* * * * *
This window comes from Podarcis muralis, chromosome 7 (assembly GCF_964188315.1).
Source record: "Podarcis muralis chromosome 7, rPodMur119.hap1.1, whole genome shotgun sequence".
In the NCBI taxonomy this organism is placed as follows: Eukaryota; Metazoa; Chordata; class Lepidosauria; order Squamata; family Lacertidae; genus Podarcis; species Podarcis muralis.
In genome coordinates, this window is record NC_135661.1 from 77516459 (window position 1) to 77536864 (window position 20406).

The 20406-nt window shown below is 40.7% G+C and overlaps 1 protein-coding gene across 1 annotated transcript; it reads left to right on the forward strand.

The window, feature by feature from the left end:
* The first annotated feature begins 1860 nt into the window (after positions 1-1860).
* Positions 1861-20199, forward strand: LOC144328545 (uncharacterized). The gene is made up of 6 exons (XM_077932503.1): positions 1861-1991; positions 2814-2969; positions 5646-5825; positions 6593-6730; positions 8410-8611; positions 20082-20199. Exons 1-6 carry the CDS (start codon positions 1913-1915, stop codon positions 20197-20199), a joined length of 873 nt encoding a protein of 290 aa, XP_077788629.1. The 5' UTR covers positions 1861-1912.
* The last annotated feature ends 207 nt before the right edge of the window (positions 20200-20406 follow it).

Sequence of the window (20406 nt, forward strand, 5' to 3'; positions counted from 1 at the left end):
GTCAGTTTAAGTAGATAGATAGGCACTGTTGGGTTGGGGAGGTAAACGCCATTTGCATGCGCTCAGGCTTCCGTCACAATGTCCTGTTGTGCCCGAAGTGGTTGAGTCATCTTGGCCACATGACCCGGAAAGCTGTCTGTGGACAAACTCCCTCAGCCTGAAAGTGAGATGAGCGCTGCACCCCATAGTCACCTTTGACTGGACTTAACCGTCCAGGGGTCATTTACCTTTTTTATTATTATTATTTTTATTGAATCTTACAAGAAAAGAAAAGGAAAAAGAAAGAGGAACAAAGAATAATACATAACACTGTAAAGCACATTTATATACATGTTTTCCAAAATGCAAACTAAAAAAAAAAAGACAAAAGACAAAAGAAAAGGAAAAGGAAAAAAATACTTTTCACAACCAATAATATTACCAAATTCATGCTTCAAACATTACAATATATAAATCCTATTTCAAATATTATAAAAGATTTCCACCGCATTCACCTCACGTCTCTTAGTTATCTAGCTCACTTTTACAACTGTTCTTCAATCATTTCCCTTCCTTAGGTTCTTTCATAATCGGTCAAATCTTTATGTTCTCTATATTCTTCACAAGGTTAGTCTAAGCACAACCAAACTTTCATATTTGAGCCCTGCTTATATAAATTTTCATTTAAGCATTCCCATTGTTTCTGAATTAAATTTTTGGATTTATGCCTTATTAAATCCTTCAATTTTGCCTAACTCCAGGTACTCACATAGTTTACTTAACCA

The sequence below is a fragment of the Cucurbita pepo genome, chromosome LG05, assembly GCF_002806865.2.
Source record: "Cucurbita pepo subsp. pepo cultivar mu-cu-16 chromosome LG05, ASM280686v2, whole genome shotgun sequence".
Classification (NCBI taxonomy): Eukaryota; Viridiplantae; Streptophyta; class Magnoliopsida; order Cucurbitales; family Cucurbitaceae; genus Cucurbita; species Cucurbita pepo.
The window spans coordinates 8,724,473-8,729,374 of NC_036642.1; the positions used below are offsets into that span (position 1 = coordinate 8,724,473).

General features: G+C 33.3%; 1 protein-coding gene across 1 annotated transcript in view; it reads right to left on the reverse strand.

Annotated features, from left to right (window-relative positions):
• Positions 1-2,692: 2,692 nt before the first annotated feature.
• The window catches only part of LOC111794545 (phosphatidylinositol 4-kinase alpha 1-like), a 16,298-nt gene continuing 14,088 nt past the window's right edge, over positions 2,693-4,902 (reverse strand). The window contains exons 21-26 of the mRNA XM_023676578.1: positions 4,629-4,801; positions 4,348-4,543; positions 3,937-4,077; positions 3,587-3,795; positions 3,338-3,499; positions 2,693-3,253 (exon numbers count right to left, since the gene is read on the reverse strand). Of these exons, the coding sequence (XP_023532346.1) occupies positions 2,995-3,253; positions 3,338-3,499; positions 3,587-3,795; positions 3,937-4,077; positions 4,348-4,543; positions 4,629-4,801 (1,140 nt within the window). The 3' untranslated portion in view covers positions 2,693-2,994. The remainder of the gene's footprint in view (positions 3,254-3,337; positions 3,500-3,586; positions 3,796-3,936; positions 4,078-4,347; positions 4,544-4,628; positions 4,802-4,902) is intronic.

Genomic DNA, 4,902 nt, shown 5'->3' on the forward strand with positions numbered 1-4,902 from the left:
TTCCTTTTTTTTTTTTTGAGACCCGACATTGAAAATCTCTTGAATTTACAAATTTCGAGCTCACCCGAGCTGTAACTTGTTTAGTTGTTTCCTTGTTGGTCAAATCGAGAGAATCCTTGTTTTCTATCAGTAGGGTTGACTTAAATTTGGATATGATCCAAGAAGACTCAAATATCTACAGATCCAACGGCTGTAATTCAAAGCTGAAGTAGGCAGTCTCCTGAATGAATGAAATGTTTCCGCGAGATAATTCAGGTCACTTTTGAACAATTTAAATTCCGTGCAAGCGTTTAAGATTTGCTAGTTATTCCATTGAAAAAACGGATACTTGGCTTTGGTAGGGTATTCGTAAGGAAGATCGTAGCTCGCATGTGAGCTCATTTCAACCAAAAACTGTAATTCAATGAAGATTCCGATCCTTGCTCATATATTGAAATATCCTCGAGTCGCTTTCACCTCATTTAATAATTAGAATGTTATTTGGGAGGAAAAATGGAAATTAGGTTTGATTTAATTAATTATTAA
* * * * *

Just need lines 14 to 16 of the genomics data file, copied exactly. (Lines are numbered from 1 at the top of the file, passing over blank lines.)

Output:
Classification (NCBI taxonomy): Eukaryota; Viridiplantae; Streptophyta; class Magnoliopsida; order Cucurbitales; family Cucurbitaceae; genus Cucurbita; species Cucurbita pepo.
The window spans coordinates 8,724,473-8,729,374 of NC_036642.1; the positions used below are offsets into that span (position 1 = coordinate 8,724,473).

General features: G+C 33.3%; 1 protein-coding gene across 1 annotated transcript in view; it reads right to left on the reverse strand.